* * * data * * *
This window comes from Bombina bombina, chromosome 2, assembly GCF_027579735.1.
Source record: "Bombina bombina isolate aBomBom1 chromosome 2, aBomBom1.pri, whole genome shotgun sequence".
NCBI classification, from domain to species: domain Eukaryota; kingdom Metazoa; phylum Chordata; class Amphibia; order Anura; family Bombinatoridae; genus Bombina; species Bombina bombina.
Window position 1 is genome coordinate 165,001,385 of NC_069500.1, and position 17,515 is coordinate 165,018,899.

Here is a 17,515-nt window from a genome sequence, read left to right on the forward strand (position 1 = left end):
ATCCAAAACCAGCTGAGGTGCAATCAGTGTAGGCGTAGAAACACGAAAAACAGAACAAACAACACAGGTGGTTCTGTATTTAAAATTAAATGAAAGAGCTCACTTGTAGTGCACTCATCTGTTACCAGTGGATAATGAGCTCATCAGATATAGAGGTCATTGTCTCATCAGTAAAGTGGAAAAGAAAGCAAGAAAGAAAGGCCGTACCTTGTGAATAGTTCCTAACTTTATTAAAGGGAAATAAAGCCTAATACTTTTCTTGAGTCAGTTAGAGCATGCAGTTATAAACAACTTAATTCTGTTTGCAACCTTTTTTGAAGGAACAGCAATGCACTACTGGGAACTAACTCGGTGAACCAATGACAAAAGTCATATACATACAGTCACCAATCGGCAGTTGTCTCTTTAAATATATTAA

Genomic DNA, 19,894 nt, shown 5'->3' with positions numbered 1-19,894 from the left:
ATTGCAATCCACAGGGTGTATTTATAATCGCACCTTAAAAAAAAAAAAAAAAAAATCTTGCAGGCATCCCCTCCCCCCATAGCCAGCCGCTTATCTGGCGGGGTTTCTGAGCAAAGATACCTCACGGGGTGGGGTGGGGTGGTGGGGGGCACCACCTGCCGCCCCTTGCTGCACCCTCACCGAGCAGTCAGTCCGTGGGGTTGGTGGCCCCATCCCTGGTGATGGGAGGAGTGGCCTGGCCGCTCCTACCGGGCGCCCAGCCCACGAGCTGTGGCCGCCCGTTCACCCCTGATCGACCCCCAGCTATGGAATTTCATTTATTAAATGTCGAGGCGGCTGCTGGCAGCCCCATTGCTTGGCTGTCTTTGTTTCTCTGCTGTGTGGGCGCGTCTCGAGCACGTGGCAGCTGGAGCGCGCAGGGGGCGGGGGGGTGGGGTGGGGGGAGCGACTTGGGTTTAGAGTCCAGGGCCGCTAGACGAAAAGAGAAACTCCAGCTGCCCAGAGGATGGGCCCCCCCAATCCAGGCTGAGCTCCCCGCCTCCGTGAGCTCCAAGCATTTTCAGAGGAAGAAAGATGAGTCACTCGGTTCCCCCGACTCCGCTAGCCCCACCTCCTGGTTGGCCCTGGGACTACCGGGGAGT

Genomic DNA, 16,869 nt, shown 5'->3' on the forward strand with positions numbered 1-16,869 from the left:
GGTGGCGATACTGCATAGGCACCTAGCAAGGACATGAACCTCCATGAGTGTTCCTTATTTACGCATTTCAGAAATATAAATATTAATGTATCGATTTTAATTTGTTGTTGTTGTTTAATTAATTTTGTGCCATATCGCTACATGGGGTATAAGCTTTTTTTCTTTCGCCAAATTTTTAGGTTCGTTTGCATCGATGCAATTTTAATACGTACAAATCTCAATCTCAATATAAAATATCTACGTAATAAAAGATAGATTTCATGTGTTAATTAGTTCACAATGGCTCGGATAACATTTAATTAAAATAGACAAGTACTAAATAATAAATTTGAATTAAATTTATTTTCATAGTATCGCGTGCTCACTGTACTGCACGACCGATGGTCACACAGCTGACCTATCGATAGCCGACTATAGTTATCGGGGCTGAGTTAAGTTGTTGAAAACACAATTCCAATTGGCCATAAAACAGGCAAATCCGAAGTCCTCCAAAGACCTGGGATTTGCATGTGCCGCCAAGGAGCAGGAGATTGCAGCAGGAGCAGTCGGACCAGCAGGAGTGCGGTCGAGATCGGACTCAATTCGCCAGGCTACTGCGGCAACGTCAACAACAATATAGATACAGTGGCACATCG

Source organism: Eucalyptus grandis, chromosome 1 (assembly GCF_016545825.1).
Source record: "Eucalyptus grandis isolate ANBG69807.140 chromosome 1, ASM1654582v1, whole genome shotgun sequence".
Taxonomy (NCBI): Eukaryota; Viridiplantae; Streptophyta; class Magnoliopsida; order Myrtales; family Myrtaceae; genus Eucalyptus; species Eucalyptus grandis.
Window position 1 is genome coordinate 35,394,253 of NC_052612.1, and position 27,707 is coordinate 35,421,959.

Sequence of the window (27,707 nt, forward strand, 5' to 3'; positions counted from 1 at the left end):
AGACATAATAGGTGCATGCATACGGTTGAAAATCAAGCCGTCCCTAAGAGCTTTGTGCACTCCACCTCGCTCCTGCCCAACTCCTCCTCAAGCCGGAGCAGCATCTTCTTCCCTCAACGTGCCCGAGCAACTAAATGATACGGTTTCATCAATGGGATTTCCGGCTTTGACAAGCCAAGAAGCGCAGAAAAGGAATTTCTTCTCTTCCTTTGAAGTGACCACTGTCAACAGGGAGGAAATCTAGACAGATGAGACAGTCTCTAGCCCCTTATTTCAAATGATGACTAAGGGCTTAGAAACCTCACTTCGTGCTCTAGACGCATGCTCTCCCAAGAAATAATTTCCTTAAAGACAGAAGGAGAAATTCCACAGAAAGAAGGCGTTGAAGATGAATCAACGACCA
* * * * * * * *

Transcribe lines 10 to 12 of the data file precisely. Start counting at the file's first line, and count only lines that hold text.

GGTGGCGATACTGCATAGGCACCTAGCAAGGACATGAACCTCCATGAGTGTTCCTTATTTACGCATTTCAGAAATATAAATATTAATGTATCGATTTTAATTTGTTGTTGTTGTTTAATTAATTTTGTGCCATATCGCTACATGGGGTATAAGCTTTTTTTCTTTCGCCAAATTTTTAGGTTCGTTTGCATCGATGCAATTTTAATACGTACAAATCTCAATCTCAATATAAAATATCTACGTAATAAAAGATAGATTTCATGTGTTAATTAGTTCACAATGGCTCGGATAACATTTAATTAAAATAGACAAGTACTAAATAATAAATTTGAATTAAATTTATTTTCATAGTATCGCGTGCTCACTGTACTGCACGACCGATGGTCACACAGCTGACCTATCGATAGCCGACTATAGTTATCGGGGCTGAGTTAAGTTGTTGAAAACACAATTCCAATTGGCCATAAAACAGGCAAATCCGAAGTCCTCCAAAGACCTGGGATTTGCATGTGCCGCCAAGGAGCAGGAGATTGCAGCAGGAGCAGTCGGACCAGCAGGAGTGCGGTCGAGATCGGACTCAATTCGCCAGGCTACTGCGGCAACGTCAACAACAATATAGATACAGTGGCACATCG

Source organism: Eucalyptus grandis, chromosome 1 (assembly GCF_016545825.1).
Source record: "Eucalyptus grandis isolate ANBG69807.140 chromosome 1, ASM1654582v1, whole genome shotgun sequence".